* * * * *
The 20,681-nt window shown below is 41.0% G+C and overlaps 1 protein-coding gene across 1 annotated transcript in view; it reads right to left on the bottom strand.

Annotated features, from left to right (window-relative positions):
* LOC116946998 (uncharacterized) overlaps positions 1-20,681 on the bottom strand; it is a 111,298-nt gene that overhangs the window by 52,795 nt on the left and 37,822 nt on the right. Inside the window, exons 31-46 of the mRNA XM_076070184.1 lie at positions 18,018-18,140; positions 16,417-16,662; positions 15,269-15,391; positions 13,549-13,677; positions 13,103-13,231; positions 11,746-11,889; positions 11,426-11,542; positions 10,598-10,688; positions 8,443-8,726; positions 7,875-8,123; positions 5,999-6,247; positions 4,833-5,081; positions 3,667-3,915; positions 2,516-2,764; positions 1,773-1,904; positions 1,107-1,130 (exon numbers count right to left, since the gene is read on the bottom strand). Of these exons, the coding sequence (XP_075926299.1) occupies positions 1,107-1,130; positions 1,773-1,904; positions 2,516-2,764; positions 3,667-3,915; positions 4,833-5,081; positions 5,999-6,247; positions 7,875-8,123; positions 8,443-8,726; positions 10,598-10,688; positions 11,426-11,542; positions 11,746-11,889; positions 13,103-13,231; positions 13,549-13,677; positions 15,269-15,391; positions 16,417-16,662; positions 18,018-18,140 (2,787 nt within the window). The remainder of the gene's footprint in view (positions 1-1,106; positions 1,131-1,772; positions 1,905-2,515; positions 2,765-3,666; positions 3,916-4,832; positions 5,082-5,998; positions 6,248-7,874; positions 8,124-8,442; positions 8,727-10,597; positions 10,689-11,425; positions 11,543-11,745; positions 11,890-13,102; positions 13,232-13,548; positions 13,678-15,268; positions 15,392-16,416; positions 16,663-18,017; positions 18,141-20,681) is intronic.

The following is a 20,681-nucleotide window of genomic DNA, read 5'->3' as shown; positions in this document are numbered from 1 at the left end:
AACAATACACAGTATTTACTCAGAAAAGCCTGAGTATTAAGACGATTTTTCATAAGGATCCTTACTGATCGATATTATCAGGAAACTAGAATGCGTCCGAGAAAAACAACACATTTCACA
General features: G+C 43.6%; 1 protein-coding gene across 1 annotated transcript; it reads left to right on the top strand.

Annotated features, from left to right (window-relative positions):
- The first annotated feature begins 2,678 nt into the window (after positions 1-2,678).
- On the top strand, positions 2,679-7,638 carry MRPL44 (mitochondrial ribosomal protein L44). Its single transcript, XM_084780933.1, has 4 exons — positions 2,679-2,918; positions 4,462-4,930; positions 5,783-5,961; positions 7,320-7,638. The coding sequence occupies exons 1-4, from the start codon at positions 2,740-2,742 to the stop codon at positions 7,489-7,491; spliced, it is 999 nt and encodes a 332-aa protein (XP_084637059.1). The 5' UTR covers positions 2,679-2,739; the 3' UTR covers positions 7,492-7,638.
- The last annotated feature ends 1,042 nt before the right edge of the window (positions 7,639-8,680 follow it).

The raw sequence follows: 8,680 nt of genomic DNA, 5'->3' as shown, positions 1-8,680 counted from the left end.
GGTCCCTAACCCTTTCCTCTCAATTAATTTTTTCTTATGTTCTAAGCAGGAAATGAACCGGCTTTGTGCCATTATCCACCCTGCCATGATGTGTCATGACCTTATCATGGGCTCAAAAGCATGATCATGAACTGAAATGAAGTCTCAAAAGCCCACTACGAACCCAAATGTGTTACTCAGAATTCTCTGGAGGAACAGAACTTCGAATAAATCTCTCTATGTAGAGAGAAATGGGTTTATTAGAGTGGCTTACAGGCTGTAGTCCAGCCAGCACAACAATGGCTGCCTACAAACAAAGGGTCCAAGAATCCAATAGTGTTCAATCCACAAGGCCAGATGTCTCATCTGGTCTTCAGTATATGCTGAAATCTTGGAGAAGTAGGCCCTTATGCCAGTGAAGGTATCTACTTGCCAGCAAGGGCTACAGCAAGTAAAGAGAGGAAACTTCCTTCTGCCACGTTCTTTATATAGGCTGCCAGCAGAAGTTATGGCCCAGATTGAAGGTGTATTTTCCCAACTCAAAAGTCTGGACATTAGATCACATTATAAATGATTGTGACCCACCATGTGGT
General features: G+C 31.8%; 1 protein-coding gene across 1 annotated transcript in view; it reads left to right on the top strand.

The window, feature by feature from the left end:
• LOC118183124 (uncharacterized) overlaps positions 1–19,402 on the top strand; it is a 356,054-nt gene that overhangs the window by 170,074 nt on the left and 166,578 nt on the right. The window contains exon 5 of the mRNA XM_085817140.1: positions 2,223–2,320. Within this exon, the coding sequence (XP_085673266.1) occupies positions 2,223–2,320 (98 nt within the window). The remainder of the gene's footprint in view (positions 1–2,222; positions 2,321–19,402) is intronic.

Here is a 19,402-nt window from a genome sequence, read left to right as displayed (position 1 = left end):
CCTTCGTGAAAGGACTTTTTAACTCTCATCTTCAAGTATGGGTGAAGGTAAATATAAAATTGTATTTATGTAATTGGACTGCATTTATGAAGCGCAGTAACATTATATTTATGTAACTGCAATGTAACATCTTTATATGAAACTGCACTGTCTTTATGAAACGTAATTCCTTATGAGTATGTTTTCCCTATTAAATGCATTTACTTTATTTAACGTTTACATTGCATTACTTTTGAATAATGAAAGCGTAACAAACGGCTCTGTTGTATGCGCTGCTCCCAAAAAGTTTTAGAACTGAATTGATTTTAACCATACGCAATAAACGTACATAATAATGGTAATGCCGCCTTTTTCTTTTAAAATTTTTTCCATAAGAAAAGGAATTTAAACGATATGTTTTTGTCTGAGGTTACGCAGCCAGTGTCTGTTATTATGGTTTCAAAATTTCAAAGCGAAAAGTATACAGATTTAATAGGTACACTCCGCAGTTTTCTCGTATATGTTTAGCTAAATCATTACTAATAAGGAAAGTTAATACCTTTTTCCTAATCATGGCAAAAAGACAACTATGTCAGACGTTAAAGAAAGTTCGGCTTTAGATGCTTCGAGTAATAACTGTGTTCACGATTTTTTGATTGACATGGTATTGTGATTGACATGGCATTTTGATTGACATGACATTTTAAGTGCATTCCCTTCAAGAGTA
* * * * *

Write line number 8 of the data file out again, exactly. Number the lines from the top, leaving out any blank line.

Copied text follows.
- The first annotated feature begins 2,678 nt into the window (after positions 1-2,678).